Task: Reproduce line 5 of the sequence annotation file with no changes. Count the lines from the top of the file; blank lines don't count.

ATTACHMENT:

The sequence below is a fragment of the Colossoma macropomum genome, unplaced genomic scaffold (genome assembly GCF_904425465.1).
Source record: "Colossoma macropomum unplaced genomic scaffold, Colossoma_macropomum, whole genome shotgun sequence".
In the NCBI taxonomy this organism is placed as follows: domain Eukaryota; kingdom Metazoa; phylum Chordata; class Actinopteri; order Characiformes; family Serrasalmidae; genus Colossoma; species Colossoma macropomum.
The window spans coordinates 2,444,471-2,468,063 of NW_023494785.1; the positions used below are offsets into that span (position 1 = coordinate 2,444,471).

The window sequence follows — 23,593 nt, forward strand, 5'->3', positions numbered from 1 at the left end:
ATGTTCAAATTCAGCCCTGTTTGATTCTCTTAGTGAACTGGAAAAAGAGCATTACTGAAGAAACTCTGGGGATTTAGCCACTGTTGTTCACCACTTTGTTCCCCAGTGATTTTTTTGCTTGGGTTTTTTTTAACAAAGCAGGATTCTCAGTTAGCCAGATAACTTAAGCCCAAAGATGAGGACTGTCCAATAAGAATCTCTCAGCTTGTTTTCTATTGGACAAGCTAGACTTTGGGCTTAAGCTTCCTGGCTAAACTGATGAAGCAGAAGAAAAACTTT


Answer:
The window sequence follows — 23,593 nt, forward strand, 5'->3', positions numbered from 1 at the left end: